‘Westworld’ series remake outshines original

Maria Eberhart, Staff writer

Based on the 1973 film of the same name, the newest big-budget drama series from HBO is an escapist fantasy that explores questions of consciousness and morality while playing on the familiar fear of artificial intelligence.

Westworld caters to the male elite who frequent the immersive theme park to fulfill a more primitive set of desires, from paying for prostitutes at the bar to saving a damsel in distress from a group of outlaws. What makes the faux Western town so hypnotic is the cast of meticulously crafted robots, referred to as hosts, whose programmed lines compose a complex storyline.

The park is the innovation of the eccentric Dr. Robert Ford, played effortlessly by Anthony Hopkins, whose constant updates to the hosts leave them progressively closer to sentient life. The newest update plagues the hosts with grim memories of past lives and the sneaking suspicion that all is not well in their quiet western town.

The nuanced performances from the actors playing the hosts accentuates their increasing consciousness.

The core of the show is centered around the oldest host in the park, Dolores Abernathy, played impeccably by Evan Rachel Wood. The gentle host whose programmed love of the charming gentleman Teddy Flood (James Marsden) evokes more sympathy than the cynical human engineers of Westworld and the ruthless guests.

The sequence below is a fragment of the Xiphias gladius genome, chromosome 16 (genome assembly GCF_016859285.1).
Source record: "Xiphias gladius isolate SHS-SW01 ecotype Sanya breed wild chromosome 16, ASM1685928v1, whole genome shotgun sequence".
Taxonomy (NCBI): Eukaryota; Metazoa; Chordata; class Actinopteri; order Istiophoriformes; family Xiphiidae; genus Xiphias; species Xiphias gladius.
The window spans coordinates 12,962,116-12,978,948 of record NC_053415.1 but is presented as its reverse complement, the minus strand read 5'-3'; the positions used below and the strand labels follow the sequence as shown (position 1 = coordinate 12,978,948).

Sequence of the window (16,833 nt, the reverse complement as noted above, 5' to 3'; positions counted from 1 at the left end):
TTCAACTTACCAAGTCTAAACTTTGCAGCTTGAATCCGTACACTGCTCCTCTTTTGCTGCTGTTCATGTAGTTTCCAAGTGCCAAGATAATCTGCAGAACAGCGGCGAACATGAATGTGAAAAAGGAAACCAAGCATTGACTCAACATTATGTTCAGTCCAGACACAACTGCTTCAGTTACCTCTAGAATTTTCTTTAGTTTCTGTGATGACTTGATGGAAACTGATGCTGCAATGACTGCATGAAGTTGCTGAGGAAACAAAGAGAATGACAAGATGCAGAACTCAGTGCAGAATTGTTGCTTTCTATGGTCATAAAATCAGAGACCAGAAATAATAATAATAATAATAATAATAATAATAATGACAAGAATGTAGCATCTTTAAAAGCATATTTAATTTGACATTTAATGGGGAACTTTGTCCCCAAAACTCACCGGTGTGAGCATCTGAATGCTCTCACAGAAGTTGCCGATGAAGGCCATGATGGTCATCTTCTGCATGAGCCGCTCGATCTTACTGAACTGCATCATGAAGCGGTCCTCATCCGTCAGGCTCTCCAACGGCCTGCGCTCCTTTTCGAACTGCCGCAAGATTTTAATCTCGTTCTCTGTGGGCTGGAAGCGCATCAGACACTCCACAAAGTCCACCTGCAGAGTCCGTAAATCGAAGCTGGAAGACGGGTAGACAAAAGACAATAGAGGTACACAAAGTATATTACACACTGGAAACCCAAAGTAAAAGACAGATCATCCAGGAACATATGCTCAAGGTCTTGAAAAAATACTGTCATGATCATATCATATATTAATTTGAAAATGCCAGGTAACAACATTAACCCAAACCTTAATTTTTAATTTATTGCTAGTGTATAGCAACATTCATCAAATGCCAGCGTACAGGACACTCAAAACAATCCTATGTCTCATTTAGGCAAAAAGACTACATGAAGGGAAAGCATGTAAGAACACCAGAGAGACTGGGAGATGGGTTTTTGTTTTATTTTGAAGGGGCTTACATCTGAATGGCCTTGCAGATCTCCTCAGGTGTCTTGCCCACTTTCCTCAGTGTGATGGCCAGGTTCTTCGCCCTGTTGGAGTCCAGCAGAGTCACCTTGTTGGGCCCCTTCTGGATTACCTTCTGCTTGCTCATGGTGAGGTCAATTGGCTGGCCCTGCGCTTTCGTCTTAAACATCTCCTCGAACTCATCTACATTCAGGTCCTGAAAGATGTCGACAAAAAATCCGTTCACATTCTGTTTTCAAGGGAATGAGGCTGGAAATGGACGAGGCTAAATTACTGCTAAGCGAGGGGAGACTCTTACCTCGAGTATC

HBO’s “Westworld” is a clever variation on the classic science-fiction concern for artificial consciousness. The show’s creators, Jonathan Nolan and Lisa Joy, shift the typical compassion for the human guests to the robotic hosts who suffer atrocities inflicted by the unrestrained tourists. The hosts, painted as innocent victims, capture the pity of viewers as a bored guest shoots an unaware cowboy sitting at the bar and cackles, “Now, that’s a f— vacation!”

“Westworld,” although posing provocative questions about consciousness and humanity, does not rid itself of the typical gruesome violence against women. But, this violence does contribute to the dark setting of Westworld and its market for how to entertain guests.

The show is a thought-provoking series that takes artificial intelligence farther than it has ever gone before.



“Westworld” airs at 9 p.m. every Sunday on HBO or online on HBO Go. The series will run 10 weeks until Dec. 4.